Jul 06, 2013 rated it really liked it
*Also posted at Oops! I Read A Book Again*

Thank you to Amanda of Strange Chemistry for the ARC! As always, everything in here would be my honest opinions.

I've always had a soft spot for novels with a protagonist who's diagnosed with a mental or psychological syndrome/illness. Some of those that I loved are Flowers of Algernon by Daniel Keyes and The Curious Incident of the Dog at the Night-time by Mark Haddon. I cried in the first and I related so much to the second. My younger brother is diagno
Playing Tyler by T. L. Costa follows Tyler MacCandless, ADHD gaming enthusiast and wanna be pilot, as he accidentally uncovers the conspiracy behind the game that his pilot mentor, Rick, is paying him to beta test. Considering the title and tagline of the book, it is not much of a surprise that the game is more than just a game. The text does not confirm this immediately, but we get plenty of hints and a buildup of dramatic irony. When Tyler and Ani discover this conspiracy, we are treated to a ...more
Jul 30, 2013 rated it really liked it
Before I address anything else, I have to address the question that popped into my head after finishing the book: is Playing Tyler science fiction? Arguments could be made for both answers to that question. While there is a lot of tech, gaming, and computers etc. crucial to the plot of the book, what is the science fictional idea behind it? Is it the gamification of war by remote control? Gamers changing the world? I'm not sure. If there is far future and near future SF, this book is current SF, ...more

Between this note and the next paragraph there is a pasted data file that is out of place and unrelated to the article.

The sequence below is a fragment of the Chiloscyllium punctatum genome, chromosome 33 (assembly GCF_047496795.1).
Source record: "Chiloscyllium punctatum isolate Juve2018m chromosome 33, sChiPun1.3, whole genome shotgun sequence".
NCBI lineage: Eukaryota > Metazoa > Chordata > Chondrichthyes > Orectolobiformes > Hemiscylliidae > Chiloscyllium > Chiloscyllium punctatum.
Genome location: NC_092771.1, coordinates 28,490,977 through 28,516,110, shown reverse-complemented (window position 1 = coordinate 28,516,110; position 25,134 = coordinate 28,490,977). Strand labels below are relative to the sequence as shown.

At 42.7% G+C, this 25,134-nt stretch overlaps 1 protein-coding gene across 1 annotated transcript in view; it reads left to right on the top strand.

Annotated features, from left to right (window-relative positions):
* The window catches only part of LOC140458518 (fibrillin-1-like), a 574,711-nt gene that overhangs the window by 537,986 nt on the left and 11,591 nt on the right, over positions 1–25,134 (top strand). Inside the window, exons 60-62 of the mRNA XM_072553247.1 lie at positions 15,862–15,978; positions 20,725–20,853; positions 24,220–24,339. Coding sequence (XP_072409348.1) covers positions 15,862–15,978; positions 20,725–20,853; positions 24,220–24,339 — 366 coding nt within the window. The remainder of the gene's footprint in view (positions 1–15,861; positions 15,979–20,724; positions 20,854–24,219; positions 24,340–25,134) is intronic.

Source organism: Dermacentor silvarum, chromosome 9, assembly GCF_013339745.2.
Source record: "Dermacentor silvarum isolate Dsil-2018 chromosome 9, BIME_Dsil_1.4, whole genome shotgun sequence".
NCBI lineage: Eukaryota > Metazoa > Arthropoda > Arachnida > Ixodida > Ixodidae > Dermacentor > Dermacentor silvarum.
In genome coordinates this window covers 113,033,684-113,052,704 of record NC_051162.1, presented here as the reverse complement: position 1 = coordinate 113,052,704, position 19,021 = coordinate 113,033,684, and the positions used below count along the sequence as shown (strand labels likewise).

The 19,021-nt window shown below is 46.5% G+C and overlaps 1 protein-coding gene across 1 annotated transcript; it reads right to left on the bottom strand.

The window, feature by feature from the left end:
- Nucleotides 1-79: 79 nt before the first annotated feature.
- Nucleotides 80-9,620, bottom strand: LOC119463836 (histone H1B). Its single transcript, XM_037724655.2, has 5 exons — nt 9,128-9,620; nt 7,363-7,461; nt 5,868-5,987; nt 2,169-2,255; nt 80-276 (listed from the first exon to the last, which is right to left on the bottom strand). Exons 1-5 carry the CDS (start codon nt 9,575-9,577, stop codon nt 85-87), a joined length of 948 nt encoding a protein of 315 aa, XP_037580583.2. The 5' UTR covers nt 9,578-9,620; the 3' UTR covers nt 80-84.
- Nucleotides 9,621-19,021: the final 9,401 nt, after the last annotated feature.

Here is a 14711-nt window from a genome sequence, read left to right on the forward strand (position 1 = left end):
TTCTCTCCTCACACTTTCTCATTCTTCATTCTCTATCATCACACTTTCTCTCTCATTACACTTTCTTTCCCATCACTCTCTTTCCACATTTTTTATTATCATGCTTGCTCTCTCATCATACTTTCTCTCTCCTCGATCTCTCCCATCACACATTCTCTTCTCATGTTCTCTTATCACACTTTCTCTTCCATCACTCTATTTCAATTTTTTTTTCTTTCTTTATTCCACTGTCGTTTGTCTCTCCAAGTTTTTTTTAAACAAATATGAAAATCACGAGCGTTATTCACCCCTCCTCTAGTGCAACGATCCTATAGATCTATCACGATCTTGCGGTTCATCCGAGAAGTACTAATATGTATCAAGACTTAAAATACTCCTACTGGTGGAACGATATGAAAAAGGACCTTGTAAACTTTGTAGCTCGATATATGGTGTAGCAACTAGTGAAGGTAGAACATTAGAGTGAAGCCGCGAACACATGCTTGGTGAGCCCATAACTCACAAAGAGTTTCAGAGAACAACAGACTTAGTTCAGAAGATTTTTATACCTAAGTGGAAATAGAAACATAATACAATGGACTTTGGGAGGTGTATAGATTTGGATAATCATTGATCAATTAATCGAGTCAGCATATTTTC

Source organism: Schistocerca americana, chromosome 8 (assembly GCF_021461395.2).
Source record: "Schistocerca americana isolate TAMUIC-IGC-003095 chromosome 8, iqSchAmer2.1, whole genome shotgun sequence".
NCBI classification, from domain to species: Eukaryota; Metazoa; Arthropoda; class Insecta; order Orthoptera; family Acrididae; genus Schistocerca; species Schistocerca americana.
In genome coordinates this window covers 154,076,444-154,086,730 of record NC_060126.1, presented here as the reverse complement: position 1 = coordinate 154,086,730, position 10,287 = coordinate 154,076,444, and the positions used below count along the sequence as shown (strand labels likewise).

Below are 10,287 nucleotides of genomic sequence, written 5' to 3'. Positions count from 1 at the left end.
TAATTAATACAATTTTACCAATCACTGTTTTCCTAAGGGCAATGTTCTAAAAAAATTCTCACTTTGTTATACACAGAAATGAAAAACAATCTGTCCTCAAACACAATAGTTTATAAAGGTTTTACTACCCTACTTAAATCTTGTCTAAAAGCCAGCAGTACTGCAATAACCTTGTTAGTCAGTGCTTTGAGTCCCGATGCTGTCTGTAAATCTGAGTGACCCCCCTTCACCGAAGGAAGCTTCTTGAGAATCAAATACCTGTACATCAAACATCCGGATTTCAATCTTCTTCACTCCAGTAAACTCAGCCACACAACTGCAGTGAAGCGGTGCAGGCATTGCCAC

Cassi aka Snow White Haggard
Jun 23, 2013 rated it really liked it
Shelves: galleys, read-in-2013
Tyler MacCandless hasn't had an easy life. After his father is killed by a drunk driver, Tyler's brother starts taking pain killers due to his injuries from the accident, eventually leading to a nasty heroin addiction. On top of that Tyler's mom is mentally checked out -- she's working hard to pay for rehab and to try to keep the family afloat. To make matters worst Tyler has ADHD and can't focus on anything, especially not school, which leaves his future looking pretty bleak.

If there's one thin
Tsana Dolichva
Jul 19, 2013 rated it really liked it
Shelves: arc
Playing Tyler by TL Costa is the author's début novel. It's a contemporary science fiction novel about two clever teens, one who writes advanced software and the other who is suffering from ADHD.

Playing Tyler has been described as "Ender's Game meets X" and I would say that's a very apt description. Not because there are space battles or aliens but because of the idea of children remotely fighting a war (which is a spoiler for Ender's Game but not Playing Tyler since it's pretty much written on
Jul 02, 2013 rated it it was amazing